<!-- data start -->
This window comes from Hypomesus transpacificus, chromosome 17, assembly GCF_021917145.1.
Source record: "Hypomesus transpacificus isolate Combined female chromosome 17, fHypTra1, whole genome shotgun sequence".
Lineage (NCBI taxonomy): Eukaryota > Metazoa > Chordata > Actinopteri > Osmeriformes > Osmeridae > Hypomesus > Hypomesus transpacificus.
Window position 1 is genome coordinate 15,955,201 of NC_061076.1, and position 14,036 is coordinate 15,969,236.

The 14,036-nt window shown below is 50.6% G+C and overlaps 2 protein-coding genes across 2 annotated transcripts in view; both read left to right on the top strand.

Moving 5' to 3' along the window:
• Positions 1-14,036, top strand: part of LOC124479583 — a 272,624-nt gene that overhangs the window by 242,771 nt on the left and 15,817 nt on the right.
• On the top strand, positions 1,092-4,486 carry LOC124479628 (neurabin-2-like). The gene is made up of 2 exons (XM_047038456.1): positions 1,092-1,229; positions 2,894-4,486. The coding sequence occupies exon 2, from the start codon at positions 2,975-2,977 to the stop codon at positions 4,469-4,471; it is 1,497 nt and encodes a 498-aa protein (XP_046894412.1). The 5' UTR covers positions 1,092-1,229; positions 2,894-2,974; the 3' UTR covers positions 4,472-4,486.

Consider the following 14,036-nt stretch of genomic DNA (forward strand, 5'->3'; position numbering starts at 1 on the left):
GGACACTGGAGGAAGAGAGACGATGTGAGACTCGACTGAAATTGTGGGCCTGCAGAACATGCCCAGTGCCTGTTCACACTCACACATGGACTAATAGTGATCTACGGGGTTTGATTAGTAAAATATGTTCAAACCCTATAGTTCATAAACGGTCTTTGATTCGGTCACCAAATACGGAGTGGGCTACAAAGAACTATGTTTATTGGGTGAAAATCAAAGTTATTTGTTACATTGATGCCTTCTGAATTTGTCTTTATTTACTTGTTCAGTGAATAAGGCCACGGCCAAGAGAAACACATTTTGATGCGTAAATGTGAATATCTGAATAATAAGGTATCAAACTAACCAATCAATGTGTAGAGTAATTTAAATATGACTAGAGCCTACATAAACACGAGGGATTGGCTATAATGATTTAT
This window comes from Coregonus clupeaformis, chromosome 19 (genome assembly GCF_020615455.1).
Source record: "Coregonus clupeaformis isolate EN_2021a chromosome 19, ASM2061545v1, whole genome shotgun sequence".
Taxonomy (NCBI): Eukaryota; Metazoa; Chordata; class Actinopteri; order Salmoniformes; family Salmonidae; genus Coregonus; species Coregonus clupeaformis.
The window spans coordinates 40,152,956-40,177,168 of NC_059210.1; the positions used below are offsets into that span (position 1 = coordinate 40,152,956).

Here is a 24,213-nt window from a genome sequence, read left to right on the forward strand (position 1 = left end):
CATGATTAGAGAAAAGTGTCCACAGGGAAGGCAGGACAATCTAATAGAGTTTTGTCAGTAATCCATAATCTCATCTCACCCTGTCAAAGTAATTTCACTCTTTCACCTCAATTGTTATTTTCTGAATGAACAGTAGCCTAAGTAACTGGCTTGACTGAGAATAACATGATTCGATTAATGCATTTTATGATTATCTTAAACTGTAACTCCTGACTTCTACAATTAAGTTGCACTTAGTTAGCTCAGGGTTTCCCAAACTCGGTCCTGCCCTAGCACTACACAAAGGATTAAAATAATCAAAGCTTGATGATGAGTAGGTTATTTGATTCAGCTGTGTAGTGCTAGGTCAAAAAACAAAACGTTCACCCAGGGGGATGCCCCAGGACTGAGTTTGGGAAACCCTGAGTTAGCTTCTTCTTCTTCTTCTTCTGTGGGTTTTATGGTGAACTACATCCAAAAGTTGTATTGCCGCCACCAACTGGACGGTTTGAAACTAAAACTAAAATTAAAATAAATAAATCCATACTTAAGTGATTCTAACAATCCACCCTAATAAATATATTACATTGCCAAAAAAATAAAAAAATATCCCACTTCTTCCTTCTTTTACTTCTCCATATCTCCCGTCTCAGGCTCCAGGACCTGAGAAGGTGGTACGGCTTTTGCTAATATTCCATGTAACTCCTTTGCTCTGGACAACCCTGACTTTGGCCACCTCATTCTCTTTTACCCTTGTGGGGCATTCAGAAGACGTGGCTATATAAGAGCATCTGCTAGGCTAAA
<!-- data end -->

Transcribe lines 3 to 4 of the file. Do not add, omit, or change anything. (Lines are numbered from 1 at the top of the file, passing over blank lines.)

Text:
Lineage (NCBI taxonomy): Eukaryota > Metazoa > Chordata > Actinopteri > Osmeriformes > Osmeridae > Hypomesus > Hypomesus transpacificus.
Window position 1 is genome coordinate 15,955,201 of NC_061076.1, and position 14,036 is coordinate 15,969,236.